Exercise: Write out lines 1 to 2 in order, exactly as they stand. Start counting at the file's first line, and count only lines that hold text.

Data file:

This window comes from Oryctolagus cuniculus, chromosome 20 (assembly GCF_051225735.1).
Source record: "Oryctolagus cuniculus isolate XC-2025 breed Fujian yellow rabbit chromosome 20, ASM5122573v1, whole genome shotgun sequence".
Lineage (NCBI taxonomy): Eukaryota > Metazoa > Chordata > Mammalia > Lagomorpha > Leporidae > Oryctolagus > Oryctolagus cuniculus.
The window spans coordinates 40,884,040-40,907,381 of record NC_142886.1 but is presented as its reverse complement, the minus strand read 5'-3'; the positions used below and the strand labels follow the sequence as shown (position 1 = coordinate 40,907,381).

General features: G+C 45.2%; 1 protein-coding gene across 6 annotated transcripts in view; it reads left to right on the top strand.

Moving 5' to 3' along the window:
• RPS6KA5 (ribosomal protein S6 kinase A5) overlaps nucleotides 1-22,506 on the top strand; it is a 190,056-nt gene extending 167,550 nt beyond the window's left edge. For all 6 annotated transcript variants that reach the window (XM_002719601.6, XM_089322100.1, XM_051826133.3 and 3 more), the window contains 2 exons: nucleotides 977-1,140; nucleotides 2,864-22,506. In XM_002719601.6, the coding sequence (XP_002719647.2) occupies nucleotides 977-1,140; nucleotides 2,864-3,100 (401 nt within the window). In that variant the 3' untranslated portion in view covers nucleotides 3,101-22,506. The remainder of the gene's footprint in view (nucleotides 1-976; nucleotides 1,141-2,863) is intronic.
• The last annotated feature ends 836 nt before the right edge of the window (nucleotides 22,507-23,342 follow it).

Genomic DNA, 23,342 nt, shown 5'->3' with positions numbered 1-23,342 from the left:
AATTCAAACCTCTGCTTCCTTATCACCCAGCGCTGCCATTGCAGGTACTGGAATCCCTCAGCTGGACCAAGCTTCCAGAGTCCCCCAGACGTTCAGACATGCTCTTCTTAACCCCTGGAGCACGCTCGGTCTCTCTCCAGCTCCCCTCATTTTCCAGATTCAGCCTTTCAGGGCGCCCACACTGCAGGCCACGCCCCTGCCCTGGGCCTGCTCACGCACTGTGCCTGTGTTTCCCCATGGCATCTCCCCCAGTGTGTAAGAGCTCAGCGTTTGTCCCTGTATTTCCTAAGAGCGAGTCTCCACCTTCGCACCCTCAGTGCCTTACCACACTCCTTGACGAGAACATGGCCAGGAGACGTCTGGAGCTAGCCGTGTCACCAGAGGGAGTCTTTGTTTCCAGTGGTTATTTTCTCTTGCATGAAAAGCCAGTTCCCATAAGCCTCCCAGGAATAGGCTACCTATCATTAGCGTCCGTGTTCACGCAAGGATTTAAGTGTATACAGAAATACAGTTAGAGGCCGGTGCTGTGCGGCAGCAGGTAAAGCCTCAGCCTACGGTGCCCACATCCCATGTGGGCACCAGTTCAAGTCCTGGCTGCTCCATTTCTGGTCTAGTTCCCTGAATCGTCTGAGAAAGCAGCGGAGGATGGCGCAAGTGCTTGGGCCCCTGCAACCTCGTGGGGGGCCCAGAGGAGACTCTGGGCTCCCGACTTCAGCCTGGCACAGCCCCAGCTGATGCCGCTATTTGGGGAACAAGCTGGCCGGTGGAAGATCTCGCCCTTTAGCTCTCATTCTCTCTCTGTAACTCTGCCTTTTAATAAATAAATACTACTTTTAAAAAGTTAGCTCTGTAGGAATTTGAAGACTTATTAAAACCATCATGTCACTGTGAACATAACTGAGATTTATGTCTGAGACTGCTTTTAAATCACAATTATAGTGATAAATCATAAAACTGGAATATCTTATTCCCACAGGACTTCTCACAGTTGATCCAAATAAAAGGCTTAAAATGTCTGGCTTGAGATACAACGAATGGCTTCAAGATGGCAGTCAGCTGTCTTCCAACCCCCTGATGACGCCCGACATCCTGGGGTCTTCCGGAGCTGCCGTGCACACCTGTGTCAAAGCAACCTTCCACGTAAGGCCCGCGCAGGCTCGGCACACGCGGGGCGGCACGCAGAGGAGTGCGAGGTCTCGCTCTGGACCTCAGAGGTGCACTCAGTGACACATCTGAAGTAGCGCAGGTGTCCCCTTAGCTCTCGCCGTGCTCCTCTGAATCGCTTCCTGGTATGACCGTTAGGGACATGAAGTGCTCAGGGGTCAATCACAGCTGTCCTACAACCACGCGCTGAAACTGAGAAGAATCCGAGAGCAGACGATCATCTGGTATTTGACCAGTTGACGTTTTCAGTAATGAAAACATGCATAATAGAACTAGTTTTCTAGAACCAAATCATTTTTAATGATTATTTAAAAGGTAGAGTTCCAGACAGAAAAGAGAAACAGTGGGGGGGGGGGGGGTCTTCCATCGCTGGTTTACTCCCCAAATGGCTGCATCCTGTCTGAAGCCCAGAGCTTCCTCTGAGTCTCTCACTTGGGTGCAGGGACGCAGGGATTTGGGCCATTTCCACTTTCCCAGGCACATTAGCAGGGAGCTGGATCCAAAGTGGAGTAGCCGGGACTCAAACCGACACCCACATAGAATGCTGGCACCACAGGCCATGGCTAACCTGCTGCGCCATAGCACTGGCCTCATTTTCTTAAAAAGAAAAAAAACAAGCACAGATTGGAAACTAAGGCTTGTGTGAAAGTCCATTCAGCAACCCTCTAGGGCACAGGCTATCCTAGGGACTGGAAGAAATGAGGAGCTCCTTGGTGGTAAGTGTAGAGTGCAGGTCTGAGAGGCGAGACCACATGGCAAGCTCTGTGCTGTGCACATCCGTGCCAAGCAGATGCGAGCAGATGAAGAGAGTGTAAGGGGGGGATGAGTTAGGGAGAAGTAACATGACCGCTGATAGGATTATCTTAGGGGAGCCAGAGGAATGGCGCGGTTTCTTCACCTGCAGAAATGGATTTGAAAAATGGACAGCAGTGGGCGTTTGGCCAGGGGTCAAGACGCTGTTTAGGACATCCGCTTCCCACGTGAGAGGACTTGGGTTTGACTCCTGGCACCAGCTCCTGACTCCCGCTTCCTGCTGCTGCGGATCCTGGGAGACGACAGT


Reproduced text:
This window comes from Oryctolagus cuniculus, chromosome 20 (assembly GCF_051225735.1).
Source record: "Oryctolagus cuniculus isolate XC-2025 breed Fujian yellow rabbit chromosome 20, ASM5122573v1, whole genome shotgun sequence".